During a early spring trip to Washington, D.C., a group of Sampson Community College photographers, along with their instructor and the college’s Dean of Continuing Education, turned their cameras to all the historic sites in the nation’s capitol. Among them was the United States National Arboretum.
Several of the photographers ventured away from the Tidal Basin and the plethora of breathtaking momuments long enough to take a tour of what they called the amazing natural beauty that makes up the arboretum.
Filled with thousands of plants and flowers, the arboretum, Ann Butler, SCC dean of ConEd noted, offered those pointing their lens at the sight a moment of quiet reflection, caught up in the beauty that surrounded them.
“It was an absolutely amazing sight to behold,” Butler noted of the arboretum tour.
On this page are just a few of the many flowers and plants captured during the trip, along with information provided by the National Arboretum about the facility and what it offers, along with an upcoming cal
Fast Facts About the Arboretum
Established in 1927 by an Act of Congress. The Arboretum is administered by the U.S. Department of Agriculture’s Agricultural Research Service.
The U.S. National Arboretum enhances the economic, environmental, and aesthetic value of ornamental and landscape plants through long-term, multi-disciplinary research, conservation of genetic resources, and interpretative gardens and exhibits.
Northeast Washington, DC, with entrances on New York Avenue and R Street. There are research locations in Washington, DC; Beltsville, Maryland; and McMinnville, Tennessee.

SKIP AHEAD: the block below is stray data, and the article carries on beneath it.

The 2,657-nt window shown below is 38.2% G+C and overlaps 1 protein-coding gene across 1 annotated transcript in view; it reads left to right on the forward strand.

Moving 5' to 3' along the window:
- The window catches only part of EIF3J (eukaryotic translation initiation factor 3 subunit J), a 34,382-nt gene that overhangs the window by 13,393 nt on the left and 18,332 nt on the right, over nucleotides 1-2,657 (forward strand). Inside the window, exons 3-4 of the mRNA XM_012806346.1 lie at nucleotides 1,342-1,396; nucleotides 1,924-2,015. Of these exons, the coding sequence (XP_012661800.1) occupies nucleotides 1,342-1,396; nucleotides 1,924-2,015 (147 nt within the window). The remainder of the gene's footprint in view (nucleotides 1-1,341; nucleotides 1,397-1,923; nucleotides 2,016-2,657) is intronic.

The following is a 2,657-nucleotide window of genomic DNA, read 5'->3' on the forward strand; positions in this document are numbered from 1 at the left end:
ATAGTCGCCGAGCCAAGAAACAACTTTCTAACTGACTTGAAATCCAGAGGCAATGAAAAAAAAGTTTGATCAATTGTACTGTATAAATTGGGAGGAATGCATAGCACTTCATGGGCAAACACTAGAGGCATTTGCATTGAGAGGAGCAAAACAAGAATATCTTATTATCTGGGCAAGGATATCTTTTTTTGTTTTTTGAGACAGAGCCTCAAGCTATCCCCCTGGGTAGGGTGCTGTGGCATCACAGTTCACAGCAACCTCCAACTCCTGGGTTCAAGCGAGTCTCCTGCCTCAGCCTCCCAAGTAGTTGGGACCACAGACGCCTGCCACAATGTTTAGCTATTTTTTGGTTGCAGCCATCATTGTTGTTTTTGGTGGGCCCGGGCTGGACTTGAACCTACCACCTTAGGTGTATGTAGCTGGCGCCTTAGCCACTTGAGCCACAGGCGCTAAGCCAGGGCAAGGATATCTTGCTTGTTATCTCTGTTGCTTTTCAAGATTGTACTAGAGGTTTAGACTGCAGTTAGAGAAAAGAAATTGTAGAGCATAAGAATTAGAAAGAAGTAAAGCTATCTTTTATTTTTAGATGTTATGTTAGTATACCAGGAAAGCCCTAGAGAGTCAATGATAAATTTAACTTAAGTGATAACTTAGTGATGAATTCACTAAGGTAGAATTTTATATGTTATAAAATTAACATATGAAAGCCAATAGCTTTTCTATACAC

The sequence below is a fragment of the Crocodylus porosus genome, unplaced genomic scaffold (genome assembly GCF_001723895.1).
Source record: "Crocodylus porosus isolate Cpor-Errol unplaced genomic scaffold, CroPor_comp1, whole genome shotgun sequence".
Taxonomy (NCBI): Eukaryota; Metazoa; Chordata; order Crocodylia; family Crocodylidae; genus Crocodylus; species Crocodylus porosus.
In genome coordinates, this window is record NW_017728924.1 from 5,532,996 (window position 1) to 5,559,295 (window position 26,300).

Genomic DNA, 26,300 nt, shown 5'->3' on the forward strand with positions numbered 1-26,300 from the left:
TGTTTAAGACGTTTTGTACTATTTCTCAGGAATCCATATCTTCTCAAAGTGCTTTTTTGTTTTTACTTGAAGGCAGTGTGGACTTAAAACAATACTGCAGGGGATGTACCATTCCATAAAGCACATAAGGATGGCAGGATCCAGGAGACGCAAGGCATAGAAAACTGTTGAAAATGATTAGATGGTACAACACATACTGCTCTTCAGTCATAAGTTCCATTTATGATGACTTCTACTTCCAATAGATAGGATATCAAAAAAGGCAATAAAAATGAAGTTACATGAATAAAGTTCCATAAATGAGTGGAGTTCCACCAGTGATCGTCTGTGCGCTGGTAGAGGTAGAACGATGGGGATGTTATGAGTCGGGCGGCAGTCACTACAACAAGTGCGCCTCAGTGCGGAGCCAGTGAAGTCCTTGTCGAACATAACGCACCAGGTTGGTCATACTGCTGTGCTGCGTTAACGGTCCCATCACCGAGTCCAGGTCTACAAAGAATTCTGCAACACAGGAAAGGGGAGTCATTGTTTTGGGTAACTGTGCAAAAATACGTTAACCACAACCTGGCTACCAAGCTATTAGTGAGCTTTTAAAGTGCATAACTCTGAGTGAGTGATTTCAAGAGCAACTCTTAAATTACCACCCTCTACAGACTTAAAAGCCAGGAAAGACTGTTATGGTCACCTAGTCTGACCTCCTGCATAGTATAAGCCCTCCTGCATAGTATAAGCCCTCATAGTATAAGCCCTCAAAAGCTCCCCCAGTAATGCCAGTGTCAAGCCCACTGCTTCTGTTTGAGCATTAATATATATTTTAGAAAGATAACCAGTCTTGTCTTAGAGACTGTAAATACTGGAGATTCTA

446 acres with 9.5 miles of winding roadways.
Federal Appropriation FY 15: $11,600,000
American Nursery and Landscape Association, Friends of the National Arboretum, Garden Club of America, Herb Society of America, National Bonsai Foundation, National Capital Area Garden Clubs, Inc., National Capital Orchid Society, The National China Garden Foundation, National Garden Clubs, Inc., Society of American Florists, and Woman’s National Farm & Garden Association.
Over 140, working in all areas of the Arboretum.
Internship positions are in horticulture, research, education, facilities management, and public garden administration and are supported by non-profit organizations, and privately donated funds.
Wide-ranging basic and developmental research on trees, shrubs, turf, and floral plants. Development of new technologies for the floral and nursery industries. Development of plants with superior characteristics through a program of testing and genetic improvement. Taxonomy and nomenclature of ornamental plants and their wild relatives. Collection and preservation of plant germplasm with ornamental potential.
Single‑genus groupings include: azalea, boxwood, daffodil, daylily, dogwood, holly, magnolia, and maple. Major garden features include: aquatic plants, the Asian Collections, the Fern Valley Native Plant Collections, the Flowering Tree Collection, the Flowering Tree Walk, the Friendship Garden, the Gotelli Dwarf and Slow‑Growing Conifer Collection, the Introduction Garden, the National Bonsai & Penjing Museum, the National Capitol Columns, the National Grove of State Trees, and the National Herb Garden.